Narratives and the Irish Threat

As we explored how the Irish became white, I found it rather difficult to truly understand their struggle. The plight of Irish immigrants has never fully been discussed in my classrooms. Like many others, I paired them with other white people and saw them no different. Their only exception was that they had a famine, but so what? Everyone suffered.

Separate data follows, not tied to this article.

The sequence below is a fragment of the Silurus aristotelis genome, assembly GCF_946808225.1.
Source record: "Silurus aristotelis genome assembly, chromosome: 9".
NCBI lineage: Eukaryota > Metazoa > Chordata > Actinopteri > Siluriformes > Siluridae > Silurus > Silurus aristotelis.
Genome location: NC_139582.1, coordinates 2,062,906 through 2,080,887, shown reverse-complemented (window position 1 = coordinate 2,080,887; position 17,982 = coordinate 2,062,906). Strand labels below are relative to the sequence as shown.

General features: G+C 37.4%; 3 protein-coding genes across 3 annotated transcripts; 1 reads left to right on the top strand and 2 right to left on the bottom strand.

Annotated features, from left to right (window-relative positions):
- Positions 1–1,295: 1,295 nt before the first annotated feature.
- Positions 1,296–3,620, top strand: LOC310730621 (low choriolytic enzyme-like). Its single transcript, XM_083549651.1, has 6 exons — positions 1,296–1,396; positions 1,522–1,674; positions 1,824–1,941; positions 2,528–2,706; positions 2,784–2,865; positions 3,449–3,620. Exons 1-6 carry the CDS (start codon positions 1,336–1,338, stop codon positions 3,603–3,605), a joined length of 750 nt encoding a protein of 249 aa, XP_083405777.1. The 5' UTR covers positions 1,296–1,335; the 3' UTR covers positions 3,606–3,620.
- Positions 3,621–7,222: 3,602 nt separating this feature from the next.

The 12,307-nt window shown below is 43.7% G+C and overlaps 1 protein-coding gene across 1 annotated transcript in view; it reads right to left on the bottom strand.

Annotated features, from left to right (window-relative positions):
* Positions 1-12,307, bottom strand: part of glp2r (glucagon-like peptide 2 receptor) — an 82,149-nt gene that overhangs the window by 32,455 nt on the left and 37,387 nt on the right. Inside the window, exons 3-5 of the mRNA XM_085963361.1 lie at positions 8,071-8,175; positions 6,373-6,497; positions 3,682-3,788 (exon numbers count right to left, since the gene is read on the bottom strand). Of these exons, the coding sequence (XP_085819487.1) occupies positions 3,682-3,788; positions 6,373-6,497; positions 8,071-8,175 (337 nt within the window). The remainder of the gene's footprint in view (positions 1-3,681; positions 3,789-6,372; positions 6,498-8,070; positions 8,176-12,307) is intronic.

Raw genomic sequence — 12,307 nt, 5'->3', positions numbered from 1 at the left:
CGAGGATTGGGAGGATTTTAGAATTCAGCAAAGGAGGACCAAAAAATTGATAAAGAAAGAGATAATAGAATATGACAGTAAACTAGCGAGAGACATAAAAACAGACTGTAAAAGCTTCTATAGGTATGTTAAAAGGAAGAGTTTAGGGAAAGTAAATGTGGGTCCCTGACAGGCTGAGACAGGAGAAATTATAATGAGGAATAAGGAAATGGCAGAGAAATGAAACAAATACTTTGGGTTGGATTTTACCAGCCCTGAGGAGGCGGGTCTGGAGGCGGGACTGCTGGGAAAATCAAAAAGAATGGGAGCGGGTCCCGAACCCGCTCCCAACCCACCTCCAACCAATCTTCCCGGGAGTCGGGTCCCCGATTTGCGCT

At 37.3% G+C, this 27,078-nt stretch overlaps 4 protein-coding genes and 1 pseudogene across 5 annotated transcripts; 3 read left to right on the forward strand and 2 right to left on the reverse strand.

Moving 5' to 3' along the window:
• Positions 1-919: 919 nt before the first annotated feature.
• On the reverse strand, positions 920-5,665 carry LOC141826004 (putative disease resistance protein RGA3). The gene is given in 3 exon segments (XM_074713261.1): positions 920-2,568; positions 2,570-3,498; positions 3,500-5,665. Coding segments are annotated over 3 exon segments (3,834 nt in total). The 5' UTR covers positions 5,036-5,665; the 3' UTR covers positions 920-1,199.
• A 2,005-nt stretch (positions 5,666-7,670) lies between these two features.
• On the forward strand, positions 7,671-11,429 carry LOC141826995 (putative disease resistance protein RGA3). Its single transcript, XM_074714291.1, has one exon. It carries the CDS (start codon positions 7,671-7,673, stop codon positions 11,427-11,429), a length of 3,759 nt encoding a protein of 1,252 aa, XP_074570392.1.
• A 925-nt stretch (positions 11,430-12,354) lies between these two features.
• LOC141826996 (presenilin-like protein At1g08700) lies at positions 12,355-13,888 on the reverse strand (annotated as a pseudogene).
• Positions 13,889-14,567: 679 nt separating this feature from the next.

What I failed to understand was the construction of race at the time. Whiteness was not accessible to everyone, regardless of skin color. It was deeply interwoven with status in class, religion, and features. As Britain foraged ahead as a colonial power, their symbols of beauty and intelligence colonized the world. In their view, the Irish, poor and Catholic, yet happy, posed a threat to the very foundations of society this colonial power defined (Llyod 5). They were like a contagious infestation, a rather hateful perspective. This fear was rooted in possible political instability. In my Creating Citizens class, we discussed the role narratives have in defining national identities and shaping the perfect citizen. If the working class, who suffered so greatly under British imperialism, realized that the public land they had could not be industrialized, but rather be used for their own purposes, it would challenge all the authority of the crown. The working class could not be activated. In Irish society, the land and government were at the service of the people; resources included (6). Fear-mongering continued, manifesting in the paranoia that Irish people were savages with infectious diseases (7-8). This is not unlike the handling of the AIDS epidemic. The population was excluded allowing an issue to fester because solutions were not provided, especially since they were integrating into society. The story of the Irish may be one of transformation and removal, but it was begotten in exclusion.